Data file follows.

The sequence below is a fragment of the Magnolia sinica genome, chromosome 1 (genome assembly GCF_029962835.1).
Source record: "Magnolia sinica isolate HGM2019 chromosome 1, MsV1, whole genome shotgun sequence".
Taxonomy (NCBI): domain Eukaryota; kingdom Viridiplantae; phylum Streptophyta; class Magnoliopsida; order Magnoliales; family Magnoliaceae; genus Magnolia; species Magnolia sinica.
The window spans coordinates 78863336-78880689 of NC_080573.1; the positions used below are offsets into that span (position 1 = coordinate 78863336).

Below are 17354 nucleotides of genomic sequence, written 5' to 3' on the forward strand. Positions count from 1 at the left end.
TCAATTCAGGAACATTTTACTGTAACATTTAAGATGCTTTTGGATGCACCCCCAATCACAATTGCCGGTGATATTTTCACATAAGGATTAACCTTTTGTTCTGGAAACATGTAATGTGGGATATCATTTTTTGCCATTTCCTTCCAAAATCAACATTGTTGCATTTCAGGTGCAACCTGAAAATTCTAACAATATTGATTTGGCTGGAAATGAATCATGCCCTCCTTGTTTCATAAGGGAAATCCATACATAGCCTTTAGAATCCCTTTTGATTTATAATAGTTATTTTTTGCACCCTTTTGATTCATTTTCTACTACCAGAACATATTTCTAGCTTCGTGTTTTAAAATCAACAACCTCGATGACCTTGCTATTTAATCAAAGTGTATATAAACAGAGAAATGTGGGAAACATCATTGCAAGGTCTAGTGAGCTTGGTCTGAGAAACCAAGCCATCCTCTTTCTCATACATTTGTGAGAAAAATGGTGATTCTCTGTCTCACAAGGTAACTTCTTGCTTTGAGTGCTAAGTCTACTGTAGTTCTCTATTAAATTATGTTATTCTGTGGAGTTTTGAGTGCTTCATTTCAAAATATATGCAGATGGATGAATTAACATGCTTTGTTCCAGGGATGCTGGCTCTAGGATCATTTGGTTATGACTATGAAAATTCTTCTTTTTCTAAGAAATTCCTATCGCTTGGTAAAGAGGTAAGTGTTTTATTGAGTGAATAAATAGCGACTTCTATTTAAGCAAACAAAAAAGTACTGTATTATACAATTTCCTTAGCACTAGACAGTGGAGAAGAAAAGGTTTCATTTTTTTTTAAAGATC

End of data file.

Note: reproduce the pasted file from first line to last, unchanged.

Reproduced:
The sequence below is a fragment of the Magnolia sinica genome, chromosome 1 (genome assembly GCF_029962835.1).
Source record: "Magnolia sinica isolate HGM2019 chromosome 1, MsV1, whole genome shotgun sequence".
Taxonomy (NCBI): domain Eukaryota; kingdom Viridiplantae; phylum Streptophyta; class Magnoliopsida; order Magnoliales; family Magnoliaceae; genus Magnolia; species Magnolia sinica.
The window spans coordinates 78863336-78880689 of NC_080573.1; the positions used below are offsets into that span (position 1 = coordinate 78863336).

Below are 17354 nucleotides of genomic sequence, written 5' to 3' on the forward strand. Positions count from 1 at the left end.
TCAATTCAGGAACATTTTACTGTAACATTTAAGATGCTTTTGGATGCACCCCCAATCACAATTGCCGGTGATATTTTCACATAAGGATTAACCTTTTGTTCTGGAAACATGTAATGTGGGATATCATTTTTTGCCATTTCCTTCCAAAATCAACATTGTTGCATTTCAGGTGCAACCTGAAAATTCTAACAATATTGATTTGGCTGGAAATGAATCATGCCCTCCTTGTTTCATAAGGGAAATCCATACATAGCCTTTAGAATCCCTTTTGATTTATAATAGTTATTTTTTGCACCCTTTTGATTCATTTTCTACTACCAGAACATATTTCTAGCTTCGTGTTTTAAAATCAACAACCTCGATGACCTTGCTATTTAATCAAAGTGTATATAAACAGAGAAATGTGGGAAACATCATTGCAAGGTCTAGTGAGCTTGGTCTGAGAAACCAAGCCATCCTCTTTCTCATACATTTGTGAGAAAAATGGTGATTCTCTGTCTCACAAGGTAACTTCTTGCTTTGAGTGCTAAGTCTACTGTAGTTCTCTATTAAATTATGTTATTCTGTGGAGTTTTGAGTGCTTCATTTCAAAATATATGCAGATGGATGAATTAACATGCTTTGTTCCAGGGATGCTGGCTCTAGGATCATTTGGTTATGACTATGAAAATTCTTCTTTTTCTAAGAAATTCCTATCGCTTGGTAAAGAGGTAAGTGTTTTATTGAGTGAATAAATAGCGACTTCTATTTAAGCAAACAAAAAAGTACTGTATTATACAATTTCCTTAGCACTAGACAGTGGAGAAGAAAAGGTTTCATTTTTTTTTAAAGATC